March for Choice - video report


Last Saturday the 26th of September saw thousands of people take to the streets of Dublin for the now annual March for Choice. The march is organized every year by the Abortion Rights Campaign.

The current key demand is that for the repeal of the Eighth Amendment. This amendment passed in 1983 equates the life of a mother with that of a foetus. It's implementation through the legislation of the Labor Party party and FIne Gail government means in effect that a doctor who helps a pregnant person have an abortion or someone who procures one in Ireland could face a jail sentence of up to 14 years.

One of the positive aspects of the march this year was increased visibility of the fact that it's not only women who need abortions but also trans men and non-binary people.

A poll commissioned by Amnesty a couple of months back showed that over two-thirds of the Irish people want abortion to be decriminalized. That's quite a significant figure because if you remember the referendum was passed in 1983 and that means that nobody who voted in that referendum is of childbearing age anymore. Which also means that everybody who is of childbearing age had no say this particular law.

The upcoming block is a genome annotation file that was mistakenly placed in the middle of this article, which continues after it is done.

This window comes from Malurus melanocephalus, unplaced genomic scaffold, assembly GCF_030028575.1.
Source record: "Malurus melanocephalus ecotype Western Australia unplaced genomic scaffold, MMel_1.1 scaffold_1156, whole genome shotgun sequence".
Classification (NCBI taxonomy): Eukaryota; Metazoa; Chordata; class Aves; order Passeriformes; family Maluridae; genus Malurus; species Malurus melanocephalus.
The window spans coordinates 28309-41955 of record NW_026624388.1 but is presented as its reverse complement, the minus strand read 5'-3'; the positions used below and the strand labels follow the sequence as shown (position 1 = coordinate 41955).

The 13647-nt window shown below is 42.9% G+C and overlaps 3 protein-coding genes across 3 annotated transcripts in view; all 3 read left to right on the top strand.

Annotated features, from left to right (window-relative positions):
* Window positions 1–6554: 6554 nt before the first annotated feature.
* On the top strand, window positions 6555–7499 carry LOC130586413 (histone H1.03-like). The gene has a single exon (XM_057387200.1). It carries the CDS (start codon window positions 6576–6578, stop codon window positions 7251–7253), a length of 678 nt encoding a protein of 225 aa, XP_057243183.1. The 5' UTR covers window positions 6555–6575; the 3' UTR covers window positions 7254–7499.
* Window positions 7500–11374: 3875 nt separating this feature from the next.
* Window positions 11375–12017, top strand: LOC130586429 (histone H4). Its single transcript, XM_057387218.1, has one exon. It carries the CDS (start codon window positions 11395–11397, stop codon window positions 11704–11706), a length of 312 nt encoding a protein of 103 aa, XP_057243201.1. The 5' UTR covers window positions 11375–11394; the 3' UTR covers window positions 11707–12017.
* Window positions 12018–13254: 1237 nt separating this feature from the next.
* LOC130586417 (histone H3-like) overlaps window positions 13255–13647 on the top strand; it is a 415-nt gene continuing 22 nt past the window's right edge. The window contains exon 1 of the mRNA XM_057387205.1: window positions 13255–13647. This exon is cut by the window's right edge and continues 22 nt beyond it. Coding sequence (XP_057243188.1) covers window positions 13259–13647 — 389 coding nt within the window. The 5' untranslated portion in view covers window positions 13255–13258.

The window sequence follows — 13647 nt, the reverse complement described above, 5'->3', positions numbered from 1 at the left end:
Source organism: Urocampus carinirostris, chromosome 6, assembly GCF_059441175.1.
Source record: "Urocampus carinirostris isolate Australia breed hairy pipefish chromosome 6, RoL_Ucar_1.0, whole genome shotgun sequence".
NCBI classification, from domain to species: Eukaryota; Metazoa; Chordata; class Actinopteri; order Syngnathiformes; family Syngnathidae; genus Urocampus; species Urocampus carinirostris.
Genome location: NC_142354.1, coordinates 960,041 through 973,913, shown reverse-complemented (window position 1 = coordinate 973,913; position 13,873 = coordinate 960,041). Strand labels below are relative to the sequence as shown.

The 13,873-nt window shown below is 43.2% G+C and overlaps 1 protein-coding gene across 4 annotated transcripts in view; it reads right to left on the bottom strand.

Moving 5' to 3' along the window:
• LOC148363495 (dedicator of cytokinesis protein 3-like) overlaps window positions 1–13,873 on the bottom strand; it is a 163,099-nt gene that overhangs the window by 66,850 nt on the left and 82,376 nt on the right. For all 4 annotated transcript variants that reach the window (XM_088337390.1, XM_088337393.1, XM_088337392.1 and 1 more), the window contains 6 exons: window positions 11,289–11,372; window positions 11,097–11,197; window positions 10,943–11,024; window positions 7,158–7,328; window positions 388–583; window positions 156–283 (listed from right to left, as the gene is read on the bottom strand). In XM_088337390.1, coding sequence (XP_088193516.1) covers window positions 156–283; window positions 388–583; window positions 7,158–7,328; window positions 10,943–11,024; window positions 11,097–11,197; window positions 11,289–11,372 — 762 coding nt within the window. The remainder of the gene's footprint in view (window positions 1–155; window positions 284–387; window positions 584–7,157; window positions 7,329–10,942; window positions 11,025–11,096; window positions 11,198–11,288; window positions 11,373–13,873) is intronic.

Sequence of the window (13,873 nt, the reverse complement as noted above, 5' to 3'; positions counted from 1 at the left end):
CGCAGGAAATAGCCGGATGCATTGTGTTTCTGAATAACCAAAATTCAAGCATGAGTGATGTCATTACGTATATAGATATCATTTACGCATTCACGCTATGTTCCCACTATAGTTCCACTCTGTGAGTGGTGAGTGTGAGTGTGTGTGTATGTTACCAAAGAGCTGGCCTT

From the politicians we get the usual cynicism The Taoiseach Enda Kenny for instance recently said that he had no intention of appealing the Eighth Amendment. This despite that large percentage of people who would like to see abortion decriminalized. His stance is little more than a cynical calculation on how he thinks Fine Gael voters in his particular constituency might view the eighth Amendment.

In the meantime every day twelve people have to travel to the UK or began in order to procure an abortion. Most days at least one person is illegally taking abortion pills they've obtained off the internet. In theory they could face a jail sentence of up to fourteen years and let's remember in northern Ireland which is similar laws to the Republic one woman is already been prosecuted for procuring such pills for her daughter.

That's the context in which we would say about twice as many people as last year turned out for the March for choice. It was a well organized event with a wide variety of speakers We've become all too used to political protests been dominated by speakers who are politicians and more or less repeating each other in the hope for future votes. This one was very different with only one politician speaking among the dozen or so speakers and many of those who spoke were giving voice to communities that would often be marginalized and excluded from this debate including migrant community and Irish traveller.

Video of individual speeches at March for Choice


Video: Andrew Flood (Follow Andrew on Twitter )